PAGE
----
A Lecture by Lydia Mattice Brandt, PhD - Tuesday, June 3, 2014
Mount Vernon is the most replicated building in the United States. Americans slap those spindly white columns onto funeral homes, dry-cleaners, motels, and McMansions. But how and why did George Washington's eccentrically vernacular mansion get translated onto such a wide range of commercial and residential buildings? Over the past 200 years, Mount Vernon has become an iconic architectural image that is flexible enough to serve an astonishing range of building types and functions, political points of view, and understandings of the American past.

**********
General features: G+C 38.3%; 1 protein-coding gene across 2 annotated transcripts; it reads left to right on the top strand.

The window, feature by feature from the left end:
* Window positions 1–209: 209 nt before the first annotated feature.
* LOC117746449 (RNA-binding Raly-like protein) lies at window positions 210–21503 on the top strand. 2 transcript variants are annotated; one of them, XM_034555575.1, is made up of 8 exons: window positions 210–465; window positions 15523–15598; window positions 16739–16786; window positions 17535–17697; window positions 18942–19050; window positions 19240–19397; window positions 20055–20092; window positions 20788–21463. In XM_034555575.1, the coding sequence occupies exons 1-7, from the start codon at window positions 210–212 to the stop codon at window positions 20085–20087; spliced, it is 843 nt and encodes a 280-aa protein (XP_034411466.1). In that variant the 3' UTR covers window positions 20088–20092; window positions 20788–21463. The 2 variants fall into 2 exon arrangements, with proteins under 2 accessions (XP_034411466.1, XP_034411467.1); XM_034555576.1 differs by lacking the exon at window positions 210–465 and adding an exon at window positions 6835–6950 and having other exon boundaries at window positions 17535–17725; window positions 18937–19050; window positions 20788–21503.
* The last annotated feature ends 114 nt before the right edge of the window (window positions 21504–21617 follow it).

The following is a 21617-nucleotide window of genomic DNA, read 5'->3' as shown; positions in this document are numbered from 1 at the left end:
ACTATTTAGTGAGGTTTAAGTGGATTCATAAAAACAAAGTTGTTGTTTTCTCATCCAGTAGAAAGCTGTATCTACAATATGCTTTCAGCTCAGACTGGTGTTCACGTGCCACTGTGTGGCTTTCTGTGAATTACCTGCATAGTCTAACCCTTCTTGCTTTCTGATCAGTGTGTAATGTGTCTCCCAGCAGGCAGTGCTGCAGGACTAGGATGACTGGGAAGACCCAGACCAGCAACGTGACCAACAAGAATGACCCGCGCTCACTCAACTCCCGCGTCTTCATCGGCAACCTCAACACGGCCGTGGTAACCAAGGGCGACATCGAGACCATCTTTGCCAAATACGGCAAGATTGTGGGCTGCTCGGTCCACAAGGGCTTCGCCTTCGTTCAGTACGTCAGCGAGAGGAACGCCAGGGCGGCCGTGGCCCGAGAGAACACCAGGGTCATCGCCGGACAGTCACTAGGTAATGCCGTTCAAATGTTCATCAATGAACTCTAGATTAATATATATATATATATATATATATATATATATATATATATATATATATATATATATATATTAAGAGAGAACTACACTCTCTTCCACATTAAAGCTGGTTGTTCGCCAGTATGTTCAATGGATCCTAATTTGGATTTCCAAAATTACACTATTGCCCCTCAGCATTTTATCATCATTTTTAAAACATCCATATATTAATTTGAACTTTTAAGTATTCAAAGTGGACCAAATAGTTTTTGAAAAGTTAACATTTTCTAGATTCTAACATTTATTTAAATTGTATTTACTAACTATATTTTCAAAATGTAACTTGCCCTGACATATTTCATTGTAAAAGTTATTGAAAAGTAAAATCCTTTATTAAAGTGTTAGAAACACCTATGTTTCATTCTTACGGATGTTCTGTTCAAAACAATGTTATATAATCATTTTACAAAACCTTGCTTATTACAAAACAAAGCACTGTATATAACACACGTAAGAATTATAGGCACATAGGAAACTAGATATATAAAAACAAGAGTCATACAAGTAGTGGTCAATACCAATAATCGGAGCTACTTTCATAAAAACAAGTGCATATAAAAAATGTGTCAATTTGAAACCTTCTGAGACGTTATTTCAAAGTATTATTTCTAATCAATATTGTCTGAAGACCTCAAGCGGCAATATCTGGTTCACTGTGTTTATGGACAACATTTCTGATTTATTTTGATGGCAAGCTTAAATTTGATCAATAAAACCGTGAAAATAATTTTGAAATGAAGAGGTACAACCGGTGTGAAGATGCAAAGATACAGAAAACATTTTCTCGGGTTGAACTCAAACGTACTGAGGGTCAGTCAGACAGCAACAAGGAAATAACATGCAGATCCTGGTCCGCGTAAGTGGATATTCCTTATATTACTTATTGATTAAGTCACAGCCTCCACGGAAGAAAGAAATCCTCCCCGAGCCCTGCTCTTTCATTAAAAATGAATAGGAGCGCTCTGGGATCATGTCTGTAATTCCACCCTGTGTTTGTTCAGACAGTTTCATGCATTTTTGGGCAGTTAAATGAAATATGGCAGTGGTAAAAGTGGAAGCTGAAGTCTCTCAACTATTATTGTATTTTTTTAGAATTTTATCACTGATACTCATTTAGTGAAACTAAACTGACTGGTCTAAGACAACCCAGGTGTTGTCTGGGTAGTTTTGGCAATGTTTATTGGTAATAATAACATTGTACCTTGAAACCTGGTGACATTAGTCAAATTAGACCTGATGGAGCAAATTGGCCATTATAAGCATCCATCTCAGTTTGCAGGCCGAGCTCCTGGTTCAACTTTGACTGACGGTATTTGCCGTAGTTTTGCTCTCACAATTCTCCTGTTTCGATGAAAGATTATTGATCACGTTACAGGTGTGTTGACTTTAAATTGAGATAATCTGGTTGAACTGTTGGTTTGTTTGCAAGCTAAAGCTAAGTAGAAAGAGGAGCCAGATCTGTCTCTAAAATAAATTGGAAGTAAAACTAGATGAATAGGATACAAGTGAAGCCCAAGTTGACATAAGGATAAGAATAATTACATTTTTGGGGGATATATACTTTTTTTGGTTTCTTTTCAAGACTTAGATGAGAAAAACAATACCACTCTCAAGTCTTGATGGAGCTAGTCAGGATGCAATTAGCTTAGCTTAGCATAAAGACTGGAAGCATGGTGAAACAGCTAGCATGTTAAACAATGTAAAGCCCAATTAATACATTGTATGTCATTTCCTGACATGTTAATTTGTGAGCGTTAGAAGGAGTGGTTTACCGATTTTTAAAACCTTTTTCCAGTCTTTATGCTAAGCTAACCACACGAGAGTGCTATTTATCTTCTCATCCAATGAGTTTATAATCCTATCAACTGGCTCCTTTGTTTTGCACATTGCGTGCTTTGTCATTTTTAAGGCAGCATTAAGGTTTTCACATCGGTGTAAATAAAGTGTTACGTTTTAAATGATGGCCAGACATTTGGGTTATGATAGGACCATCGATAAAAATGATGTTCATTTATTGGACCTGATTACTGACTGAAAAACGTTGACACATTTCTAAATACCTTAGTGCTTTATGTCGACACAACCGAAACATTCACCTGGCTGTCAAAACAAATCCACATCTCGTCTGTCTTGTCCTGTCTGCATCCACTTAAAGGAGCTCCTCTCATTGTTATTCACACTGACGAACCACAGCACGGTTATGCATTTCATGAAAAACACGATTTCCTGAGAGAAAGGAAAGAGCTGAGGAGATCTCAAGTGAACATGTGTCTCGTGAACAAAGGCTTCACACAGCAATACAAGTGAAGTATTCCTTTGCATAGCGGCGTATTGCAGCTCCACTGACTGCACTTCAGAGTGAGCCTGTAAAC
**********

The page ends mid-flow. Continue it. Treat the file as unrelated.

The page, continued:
Lydia Mattice Brandt is an assistant professor at the University of South Carolina, where she teaches architectural history; the history of American art; and the theory, methods, and practice of historic preservation. This summer, she is a fellow at the Fred W. Smith National Library for the Study of George Washington, where she is finishing her book on the image of Mount Vernon in popular American architecture and culture.
The First Congregational United Church of Christ
945 G Street NW, Washington, DC 20001
6:30 pm – reception; 7:00 pm – lecture
$10.00 for Latrobe Chapter members, student members (full time) free with ID, $18.00 for non-members.